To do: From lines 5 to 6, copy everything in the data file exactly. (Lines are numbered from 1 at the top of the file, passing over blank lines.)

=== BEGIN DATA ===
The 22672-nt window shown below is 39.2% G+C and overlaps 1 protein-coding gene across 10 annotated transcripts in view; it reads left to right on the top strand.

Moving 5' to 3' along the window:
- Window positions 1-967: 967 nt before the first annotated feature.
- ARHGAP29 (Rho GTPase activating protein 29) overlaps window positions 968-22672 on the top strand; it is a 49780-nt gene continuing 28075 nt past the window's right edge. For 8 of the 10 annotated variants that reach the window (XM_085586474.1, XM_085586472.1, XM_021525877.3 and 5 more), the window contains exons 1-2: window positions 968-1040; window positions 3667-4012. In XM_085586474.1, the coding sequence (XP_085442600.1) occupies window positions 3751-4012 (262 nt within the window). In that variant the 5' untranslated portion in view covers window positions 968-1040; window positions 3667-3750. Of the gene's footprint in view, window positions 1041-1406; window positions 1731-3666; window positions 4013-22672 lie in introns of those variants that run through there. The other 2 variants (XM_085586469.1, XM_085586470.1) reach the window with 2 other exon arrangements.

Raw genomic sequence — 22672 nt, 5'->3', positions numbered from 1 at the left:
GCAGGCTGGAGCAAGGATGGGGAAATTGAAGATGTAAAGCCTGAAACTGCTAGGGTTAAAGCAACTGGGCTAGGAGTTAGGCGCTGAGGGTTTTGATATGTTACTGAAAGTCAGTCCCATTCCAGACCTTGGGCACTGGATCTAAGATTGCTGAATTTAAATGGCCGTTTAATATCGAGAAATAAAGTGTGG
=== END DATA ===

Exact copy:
Raw genomic sequence — 22672 nt, 5'->3', positions numbered from 1 at the left:
GCAGGCTGGAGCAAGGATGGGGAAATTGAAGATGTAAAGCCTGAAACTGCTAGGGTTAAAGCAACTGGGCTAGGAGTTAGGCGCTGAGGGTTTTGATATGTTACTGAAAGTCAGTCCCATTCCAGACCTTGGGCACTGGATCTAAGATTGCTGAATTTAAATGGCCGTTTAATATCGAGAAATAAAGTGTGG